Whimsical video manipulations are everywhere when you walk into the joint June Bum Park/Pascual Sisto show at bitforms, each playing games with size and perception. From III Crossing, which shows a gigantic hand manipulating real pedestrians and traffic in a busy intersection to Puzzle 3 showing a classroom from above where each desk is a puzzle piece and students slowly, amusingly work it out to The Occupation, where we watch as two hands reconfigure a quaint country setting into an ever-growing strip mall.
And it’s that last video that gets you thinking that there might be something deeper here. Look around again and it hits you. They’re all asking questions about the nature of control: social, physical, political. What everyday limits do we not even think to question?
Walking to the next room, you find the same ideas in Push/Pull as it rearranges video of seemingly endless lanes of traffic with kaleidoscopic results. On one wall, you see the cars coming, on the other you see them going. It’s really quite beautiful on its surface, even hypnotic. As you stand in-between, though, claustrophobia can creep in. Strict lines where you want freedom, external control where you want self determination. Or is the regularity and predictability reassuring? (video)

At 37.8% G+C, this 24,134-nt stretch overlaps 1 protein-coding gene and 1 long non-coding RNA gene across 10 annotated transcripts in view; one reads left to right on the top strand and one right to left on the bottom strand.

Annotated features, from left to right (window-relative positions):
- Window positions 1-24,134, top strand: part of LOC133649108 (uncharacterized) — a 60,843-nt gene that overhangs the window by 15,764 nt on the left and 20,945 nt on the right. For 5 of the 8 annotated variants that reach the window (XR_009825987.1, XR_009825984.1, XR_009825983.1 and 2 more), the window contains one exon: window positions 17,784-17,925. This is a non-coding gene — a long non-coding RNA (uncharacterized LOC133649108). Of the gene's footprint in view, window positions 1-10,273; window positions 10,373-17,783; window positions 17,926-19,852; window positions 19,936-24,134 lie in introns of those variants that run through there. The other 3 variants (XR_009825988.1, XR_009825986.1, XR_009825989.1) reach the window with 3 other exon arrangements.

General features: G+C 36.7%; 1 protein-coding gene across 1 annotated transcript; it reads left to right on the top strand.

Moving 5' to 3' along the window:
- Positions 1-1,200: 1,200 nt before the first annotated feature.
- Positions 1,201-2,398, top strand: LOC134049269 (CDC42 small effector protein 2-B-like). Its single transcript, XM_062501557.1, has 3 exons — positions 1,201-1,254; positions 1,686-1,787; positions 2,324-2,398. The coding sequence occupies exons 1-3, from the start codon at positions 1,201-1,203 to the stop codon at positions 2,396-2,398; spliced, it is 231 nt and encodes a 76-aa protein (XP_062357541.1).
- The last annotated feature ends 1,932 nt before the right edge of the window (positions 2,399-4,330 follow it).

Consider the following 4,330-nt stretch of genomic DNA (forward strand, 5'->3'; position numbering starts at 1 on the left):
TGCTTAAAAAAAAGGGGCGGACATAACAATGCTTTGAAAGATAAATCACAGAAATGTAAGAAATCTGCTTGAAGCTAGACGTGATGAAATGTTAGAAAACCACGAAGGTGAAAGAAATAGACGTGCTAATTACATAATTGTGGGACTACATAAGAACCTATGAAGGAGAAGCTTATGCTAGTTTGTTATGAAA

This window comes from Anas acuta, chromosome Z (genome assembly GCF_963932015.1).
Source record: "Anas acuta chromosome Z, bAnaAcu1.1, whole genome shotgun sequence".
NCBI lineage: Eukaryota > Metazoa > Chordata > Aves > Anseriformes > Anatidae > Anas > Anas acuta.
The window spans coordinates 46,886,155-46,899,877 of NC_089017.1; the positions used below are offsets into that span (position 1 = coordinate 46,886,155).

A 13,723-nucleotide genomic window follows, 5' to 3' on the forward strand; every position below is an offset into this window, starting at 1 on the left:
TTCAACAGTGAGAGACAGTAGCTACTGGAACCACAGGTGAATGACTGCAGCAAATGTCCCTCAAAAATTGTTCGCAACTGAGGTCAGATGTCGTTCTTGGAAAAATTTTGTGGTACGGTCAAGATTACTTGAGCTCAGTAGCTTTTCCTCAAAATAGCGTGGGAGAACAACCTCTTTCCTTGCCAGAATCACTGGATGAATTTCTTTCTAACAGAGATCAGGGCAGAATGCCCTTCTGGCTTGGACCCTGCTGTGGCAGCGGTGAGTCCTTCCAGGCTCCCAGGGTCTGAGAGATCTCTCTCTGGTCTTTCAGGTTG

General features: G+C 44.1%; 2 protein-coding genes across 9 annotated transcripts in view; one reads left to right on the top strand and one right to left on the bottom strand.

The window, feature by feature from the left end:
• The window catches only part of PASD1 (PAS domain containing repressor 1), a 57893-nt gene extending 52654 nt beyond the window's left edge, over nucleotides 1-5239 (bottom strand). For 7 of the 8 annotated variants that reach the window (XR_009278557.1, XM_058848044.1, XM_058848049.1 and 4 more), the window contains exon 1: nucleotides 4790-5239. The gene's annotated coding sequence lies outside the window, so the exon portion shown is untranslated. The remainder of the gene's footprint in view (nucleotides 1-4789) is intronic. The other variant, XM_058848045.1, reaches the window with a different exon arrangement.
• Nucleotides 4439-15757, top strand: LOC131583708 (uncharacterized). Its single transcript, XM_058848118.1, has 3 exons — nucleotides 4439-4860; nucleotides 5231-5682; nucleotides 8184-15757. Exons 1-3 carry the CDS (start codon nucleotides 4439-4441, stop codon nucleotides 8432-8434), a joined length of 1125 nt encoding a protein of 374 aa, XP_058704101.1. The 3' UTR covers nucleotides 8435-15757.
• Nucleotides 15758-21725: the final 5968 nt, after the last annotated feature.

When we visit Chelsea, we typically hit bunches of places but, with this show and U-Ram Choe back in January, bitforms is making a pretty convincing argument that it’s worth the trip by itself. There’s more on Park/Sito show at bitforms.com. Or see them by themselves: June Bum Park, Pascual Sisto.
Also fantastic in Chelsea are Amy Culter’s gorgeously off-kilter illustrations, Jean Shin’s extra fun keyboard keys art, Darren Almond’s meditative video juxtaposition of railroad, landscape, and monks in Tibet, and stunning photos of nuclear plants amongst middle America from Mitch Epstein.